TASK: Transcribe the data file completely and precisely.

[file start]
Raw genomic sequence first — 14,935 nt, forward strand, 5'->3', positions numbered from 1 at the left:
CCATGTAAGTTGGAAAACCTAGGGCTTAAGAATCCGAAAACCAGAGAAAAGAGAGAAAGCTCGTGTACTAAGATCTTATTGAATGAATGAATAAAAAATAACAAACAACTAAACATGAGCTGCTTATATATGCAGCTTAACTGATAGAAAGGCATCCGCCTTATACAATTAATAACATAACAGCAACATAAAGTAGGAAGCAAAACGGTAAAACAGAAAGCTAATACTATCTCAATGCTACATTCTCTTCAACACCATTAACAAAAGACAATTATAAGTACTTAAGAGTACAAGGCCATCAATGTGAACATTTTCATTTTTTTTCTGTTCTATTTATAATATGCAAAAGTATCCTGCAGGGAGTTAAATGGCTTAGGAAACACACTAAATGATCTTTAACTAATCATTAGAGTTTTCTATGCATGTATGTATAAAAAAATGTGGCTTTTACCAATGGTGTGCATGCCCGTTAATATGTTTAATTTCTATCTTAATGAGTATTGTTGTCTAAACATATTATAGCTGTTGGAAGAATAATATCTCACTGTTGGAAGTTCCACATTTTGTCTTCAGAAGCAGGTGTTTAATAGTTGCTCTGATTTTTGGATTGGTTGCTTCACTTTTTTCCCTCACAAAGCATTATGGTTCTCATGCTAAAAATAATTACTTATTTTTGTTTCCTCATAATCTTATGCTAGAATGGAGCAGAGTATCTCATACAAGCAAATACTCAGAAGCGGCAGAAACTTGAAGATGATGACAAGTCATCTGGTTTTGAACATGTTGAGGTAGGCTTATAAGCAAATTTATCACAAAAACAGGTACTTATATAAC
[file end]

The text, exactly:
Raw genomic sequence first — 14,935 nt, forward strand, 5'->3', positions numbered from 1 at the left:
CCATGTAAGTTGGAAAACCTAGGGCTTAAGAATCCGAAAACCAGAGAAAAGAGAGAAAGCTCGTGTACTAAGATCTTATTGAATGAATGAATAAAAAATAACAAACAACTAAACATGAGCTGCTTATATATGCAGCTTAACTGATAGAAAGGCATCCGCCTTATACAATTAATAACATAACAGCAACATAAAGTAGGAAGCAAAACGGTAAAACAGAAAGCTAATACTATCTCAATGCTACATTCTCTTCAACACCATTAACAAAAGACAATTATAAGTACTTAAGAGTACAAGGCCATCAATGTGAACATTTTCATTTTTTTTCTGTTCTATTTATAATATGCAAAAGTATCCTGCAGGGAGTTAAATGGCTTAGGAAACACACTAAATGATCTTTAACTAATCATTAGAGTTTTCTATGCATGTATGTATAAAAAAATGTGGCTTTTACCAATGGTGTGCATGCCCGTTAATATGTTTAATTTCTATCTTAATGAGTATTGTTGTCTAAACATATTATAGCTGTTGGAAGAATAATATCTCACTGTTGGAAGTTCCACATTTTGTCTTCAGAAGCAGGTGTTTAATAGTTGCTCTGATTTTTGGATTGGTTGCTTCACTTTTTTCCCTCACAAAGCATTATGGTTCTCATGCTAAAAATAATTACTTATTTTTGTTTCCTCATAATCTTATGCTAGAATGGAGCAGAGTATCTCATACAAGCAAATACTCAGAAGCGGCAGAAACTTGAAGATGATGACAAGTCATCTGGTTTTGAACATGTTGAGGTAGGCTTATAAGCAAATTTATCACAAAAACAGGTACTTATATAAC